The artificial intelligence (AI) sector attracted US$30 billion in investments worldwide last year. China alone spent US$8 billion in the AI space. The staggering figures highlighted the rapid growth of the data industry and value recognition of big data and AI. It’s widely expected that AI will bring huge efficiency benefits to many industries.
For instance, big data can be utilized in retail not only for predicting and analyzing sales. In one day, a smart retailer may send a product to your home, and you can even make payment after a trial.
Financial services also offer great potential to utilize AI. Over the past few years. AI has been used to identify customers, observe customer demand, customize operation in order to optimize resources management and improve service efficiency and risk management.
Making money is essential in the fintech world. The AI-powered equity ETF was launched recently, and it uses the big-data processing abilities of IBM’s computer system, Watson, to develop a portfolio of stocks to find investments it perceives as undervalued.
The fund’s software would constantly analyze information on about 6,000 US-listed stocks, scanning through regulatory filings, news articles, social media posts, and traditional financial metrics.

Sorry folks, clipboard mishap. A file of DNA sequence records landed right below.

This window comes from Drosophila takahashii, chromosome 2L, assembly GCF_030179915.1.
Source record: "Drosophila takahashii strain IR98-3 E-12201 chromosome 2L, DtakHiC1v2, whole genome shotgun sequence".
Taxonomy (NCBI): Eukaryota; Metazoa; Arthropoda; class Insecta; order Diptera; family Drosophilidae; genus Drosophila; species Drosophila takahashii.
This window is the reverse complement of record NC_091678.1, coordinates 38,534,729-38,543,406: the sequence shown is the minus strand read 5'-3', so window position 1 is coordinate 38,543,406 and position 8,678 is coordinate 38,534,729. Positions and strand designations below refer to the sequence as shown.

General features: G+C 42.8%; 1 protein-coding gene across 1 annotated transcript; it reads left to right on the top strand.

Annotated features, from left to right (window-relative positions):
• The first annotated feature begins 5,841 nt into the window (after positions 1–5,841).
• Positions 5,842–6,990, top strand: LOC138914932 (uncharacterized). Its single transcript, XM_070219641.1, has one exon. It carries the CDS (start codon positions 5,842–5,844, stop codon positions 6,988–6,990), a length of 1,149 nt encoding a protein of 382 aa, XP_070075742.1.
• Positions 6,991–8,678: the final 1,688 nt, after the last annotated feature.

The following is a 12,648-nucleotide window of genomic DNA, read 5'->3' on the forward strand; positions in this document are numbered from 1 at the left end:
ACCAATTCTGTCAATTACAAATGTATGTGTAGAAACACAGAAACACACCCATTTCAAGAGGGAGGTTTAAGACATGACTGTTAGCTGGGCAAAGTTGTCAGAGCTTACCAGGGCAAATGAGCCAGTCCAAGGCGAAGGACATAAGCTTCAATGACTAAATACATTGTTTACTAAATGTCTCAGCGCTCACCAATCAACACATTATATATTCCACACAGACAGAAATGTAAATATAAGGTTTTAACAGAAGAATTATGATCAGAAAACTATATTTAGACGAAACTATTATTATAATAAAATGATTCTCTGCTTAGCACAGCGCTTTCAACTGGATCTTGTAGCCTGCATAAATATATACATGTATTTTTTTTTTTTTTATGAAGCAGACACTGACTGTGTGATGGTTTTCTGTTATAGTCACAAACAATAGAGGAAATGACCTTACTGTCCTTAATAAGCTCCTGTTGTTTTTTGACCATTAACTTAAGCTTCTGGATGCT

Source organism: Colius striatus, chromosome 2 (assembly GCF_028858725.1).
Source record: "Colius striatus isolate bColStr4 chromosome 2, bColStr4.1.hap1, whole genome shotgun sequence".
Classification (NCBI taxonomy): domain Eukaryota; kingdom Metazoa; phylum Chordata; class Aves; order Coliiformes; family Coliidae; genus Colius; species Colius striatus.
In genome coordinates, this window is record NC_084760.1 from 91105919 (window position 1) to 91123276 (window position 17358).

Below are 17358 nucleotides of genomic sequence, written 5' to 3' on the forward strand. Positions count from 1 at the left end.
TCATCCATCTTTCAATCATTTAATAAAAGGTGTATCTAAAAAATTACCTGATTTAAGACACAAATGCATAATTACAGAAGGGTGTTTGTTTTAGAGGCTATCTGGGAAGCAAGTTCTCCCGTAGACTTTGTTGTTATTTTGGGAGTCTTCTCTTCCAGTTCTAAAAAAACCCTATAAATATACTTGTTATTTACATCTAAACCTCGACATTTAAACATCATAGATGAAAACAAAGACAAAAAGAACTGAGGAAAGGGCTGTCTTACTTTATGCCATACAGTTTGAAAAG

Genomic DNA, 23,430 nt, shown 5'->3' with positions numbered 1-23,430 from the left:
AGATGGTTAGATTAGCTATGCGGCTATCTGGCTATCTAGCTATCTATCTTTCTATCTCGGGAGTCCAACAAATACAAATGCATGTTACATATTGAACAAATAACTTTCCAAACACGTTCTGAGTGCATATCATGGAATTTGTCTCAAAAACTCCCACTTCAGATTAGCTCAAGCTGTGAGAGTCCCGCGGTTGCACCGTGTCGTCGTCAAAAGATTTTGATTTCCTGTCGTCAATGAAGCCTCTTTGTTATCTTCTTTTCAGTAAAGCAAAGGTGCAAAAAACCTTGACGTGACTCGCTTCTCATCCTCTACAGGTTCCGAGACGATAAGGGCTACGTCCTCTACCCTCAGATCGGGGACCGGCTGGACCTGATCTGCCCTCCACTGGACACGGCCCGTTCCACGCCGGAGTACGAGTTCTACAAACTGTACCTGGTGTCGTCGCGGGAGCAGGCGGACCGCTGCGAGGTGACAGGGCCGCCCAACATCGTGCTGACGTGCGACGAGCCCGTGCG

AI is also marching into fixed-income funds and helping to make decisions in bond trading. The key is to obtain a positive return on the bond market. AI is gaining popularity in quantitative trading or even in assisting individual investors.
I personally believe that the source of financial service reform is shifting user habits. For example, when everyone is used to online shopping, who will want to wait for 30 minutes in the queue at banks? Some banks have set HK$1 million as the minimum loan amount for micro firms, while many new financial institutions are flooding into real microloans.
Big data and AI would open up new opportunities by reading the human mind. Traditional companies should embrace these new technologies as fast as they can.